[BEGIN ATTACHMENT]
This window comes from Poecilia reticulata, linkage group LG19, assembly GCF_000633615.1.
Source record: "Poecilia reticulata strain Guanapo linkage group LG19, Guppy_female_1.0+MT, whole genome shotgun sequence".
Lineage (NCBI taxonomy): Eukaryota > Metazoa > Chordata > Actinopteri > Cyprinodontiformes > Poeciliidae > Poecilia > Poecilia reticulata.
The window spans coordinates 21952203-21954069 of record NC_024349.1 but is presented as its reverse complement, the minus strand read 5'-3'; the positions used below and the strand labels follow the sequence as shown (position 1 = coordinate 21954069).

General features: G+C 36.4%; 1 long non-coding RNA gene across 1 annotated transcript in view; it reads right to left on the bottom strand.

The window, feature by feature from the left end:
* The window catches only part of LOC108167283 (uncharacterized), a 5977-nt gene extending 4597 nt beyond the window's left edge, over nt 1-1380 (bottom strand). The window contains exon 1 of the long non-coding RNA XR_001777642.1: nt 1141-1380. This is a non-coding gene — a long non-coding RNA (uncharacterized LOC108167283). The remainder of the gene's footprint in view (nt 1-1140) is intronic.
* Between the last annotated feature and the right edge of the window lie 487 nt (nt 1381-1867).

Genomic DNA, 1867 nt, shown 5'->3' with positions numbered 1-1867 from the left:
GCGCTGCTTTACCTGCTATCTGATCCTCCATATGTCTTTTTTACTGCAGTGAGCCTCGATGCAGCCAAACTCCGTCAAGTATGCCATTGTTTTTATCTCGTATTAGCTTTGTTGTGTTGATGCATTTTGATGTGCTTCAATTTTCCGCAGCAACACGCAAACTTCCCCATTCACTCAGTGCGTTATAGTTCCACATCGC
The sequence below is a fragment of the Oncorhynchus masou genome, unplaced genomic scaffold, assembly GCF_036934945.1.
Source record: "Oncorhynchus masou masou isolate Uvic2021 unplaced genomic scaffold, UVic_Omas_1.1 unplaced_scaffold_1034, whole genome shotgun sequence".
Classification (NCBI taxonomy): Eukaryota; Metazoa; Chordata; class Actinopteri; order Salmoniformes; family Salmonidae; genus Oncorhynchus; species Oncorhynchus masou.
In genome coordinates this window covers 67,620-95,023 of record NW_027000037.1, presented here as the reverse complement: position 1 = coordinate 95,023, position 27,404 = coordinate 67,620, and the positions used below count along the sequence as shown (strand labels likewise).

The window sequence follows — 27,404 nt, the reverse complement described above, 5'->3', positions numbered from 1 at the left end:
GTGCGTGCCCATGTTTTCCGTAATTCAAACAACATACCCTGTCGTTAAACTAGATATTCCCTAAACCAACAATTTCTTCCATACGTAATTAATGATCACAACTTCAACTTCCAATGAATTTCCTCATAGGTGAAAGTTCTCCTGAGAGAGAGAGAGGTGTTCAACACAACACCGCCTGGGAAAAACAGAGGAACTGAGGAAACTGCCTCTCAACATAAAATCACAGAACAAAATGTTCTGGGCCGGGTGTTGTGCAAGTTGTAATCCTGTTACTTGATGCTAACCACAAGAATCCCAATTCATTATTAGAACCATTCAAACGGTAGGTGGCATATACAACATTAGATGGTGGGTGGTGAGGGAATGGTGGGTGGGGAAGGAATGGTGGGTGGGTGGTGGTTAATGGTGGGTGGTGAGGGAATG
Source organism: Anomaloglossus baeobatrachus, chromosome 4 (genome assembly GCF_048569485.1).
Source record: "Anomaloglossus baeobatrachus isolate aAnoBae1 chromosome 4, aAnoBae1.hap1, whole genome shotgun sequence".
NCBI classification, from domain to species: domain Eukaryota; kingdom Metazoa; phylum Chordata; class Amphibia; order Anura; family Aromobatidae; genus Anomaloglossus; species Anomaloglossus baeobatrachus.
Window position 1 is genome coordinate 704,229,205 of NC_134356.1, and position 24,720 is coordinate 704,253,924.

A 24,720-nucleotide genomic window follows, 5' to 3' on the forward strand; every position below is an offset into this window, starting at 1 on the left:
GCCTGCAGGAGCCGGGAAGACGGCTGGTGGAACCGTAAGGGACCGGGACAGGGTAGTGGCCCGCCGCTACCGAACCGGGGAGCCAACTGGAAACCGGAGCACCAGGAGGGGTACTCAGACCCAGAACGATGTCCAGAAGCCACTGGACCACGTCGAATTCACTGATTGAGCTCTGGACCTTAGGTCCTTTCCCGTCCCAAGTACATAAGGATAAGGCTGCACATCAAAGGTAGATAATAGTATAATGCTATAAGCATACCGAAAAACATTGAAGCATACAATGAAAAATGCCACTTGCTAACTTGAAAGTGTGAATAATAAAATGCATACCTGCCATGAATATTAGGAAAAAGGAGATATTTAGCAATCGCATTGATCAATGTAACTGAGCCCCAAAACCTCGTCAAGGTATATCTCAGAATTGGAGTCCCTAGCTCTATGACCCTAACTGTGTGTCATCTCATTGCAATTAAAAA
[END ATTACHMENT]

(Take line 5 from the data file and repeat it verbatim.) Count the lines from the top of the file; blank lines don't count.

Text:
General features: G+C 36.4%; 1 long non-coding RNA gene across 1 annotated transcript in view; it reads right to left on the bottom strand.